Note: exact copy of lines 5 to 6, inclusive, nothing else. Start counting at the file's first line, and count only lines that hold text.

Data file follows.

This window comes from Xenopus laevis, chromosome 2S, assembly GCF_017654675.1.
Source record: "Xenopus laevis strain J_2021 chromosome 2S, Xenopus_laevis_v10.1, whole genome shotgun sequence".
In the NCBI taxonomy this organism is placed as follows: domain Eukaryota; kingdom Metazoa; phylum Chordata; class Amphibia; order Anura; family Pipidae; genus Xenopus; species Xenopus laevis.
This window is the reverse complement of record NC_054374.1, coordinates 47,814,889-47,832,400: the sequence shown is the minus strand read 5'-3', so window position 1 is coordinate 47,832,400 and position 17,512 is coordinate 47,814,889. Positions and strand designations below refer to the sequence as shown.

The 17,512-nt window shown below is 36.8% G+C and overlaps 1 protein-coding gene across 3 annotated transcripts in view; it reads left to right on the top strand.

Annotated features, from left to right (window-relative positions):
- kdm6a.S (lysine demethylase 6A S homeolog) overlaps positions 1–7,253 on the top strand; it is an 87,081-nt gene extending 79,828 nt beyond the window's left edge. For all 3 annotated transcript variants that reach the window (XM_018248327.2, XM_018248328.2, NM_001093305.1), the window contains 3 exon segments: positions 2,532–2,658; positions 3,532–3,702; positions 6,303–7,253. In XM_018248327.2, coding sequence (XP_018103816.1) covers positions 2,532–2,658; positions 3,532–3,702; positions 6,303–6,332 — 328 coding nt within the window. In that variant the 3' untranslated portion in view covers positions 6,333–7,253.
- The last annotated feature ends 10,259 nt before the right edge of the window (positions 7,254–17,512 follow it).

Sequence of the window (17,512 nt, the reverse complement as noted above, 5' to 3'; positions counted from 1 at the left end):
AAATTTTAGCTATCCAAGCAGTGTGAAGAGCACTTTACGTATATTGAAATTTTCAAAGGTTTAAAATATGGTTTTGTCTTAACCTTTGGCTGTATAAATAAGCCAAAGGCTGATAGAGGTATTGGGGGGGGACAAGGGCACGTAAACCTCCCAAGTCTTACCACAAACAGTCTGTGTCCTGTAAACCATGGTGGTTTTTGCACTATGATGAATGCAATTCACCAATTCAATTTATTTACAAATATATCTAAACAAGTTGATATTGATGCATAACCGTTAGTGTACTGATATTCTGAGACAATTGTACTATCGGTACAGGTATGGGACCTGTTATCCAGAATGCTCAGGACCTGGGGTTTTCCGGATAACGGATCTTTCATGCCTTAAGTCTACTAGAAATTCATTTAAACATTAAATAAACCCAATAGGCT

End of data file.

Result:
The 17,512-nt window shown below is 36.8% G+C and overlaps 1 protein-coding gene across 3 annotated transcripts in view; it reads left to right on the top strand.

Annotated features, from left to right (window-relative positions):